In Search of Mr. Goodjob…


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Aug 28th, 2010

Among my closest friends, a “good job” is a coveted position. I’ll admit, on occasion, I’ve succumbed to the banal desires of a “good job”, too. But, as I mature, I realize that the holy grail isn’t merely a good job or great benefits. Oh no, please don’t set your sights so low.

Wanting a career to complete you, a la Jerry McGuire, isn’t totally insane. Our careers our extensions of ourselves. Age old, conventional wisdom tells us that we will spend more time at work than we will with our families. If I’m going to be giving more of myself to a career than to my family, you’d better believe I’ve got to LOVE what I’m doing.

Instead of searching for a good job, I encourage my friends (and myself) to search for great opportunities at fun, progressive, exciting companies. Though, in turbulent times, we sometimes forget that these opportunities exist. We settle for the here and now and assume that what we’ve got is as good as it’s going to get. If you’re currently in this boat, or you feel undervalued in your organization, there are a few things you can do:

Begin at the Beginning

    First, I recommend speaking with your immediate supervisor. Let your supervisor know what your career goals are and that you’re either ready for more responsibility or ready to explore other roles in your organization. Assuming you’ve proven yourself as solid employee, a good leader will help you reach your organizational goals.

    Now, if your initial conversation with your immediate supervisor doesn’t yield the results you anticipated, you can always go up the chain of command. I’d run this idea by your immediate supervisor first, though. You might ask the following simple question: “Would you mind if I spoke to other senior leaders about my career opportunities in this organization?”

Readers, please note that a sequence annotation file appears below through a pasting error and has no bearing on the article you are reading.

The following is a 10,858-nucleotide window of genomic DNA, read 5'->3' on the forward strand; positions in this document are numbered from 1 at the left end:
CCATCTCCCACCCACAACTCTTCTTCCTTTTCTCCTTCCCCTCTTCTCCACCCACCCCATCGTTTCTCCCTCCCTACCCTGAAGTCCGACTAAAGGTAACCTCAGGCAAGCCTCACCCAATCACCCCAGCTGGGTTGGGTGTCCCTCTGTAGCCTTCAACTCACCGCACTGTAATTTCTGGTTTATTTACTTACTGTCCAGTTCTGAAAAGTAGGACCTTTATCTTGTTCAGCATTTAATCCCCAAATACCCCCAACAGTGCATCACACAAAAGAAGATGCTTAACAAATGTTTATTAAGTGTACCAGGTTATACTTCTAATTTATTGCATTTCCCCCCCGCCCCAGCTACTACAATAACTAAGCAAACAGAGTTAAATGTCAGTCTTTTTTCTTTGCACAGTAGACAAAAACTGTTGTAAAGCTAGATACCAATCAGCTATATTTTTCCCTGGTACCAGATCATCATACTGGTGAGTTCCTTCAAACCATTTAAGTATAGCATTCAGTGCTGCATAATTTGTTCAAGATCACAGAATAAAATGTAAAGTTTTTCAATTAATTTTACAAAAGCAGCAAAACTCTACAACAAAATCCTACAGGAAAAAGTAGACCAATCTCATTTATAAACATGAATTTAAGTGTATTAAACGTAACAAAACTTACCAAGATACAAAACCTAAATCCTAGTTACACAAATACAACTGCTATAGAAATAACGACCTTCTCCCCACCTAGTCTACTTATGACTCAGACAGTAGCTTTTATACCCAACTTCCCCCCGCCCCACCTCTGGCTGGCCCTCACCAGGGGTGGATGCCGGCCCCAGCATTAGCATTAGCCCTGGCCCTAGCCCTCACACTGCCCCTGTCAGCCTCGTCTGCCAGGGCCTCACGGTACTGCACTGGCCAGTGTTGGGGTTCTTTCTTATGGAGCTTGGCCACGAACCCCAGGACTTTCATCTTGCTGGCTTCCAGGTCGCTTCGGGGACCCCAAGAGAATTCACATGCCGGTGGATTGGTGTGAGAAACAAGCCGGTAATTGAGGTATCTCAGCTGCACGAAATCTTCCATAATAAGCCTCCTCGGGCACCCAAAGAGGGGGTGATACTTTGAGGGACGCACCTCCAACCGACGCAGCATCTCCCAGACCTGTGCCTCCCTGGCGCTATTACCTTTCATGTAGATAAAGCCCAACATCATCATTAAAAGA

If you’re getting a bit restless in your current organization, try to re-invent yourself within your current organization. After all, this is where you have built a reputation, and have the most goodwill.

On the other hand, if you know it is time for you to move on, start looking at other companies. Don’t restrict your search to local companies. If you’re at a loss where of how to start your search for an awesome company, I suggest starting in your kitchen.

Start in the Kitchen

    The “Kitchen Job Search” has helped me on several occasions. It sounds silly, but it’s pretty helpful. Take a look at the products in your kitchen – your food, your appliances, your silverware. Who makes these items? Kraft, Ben&Jerry, Proctor and Gamble, Maytag, Oneida? Well, all of these organizations need people and they must be pretty good at building, motivating, and retaining a strong workforce. After all, they have global market share and they motivated you to purchase their product. You know what else, these companies have career websites that you can use to build a job search agent.

Don’t be afraid to think out of the box when it comes to your job search. Think of all the rooms in your house. When you’ve exhausted your kitchen supply, move on to the living room. The possibilities are endless!

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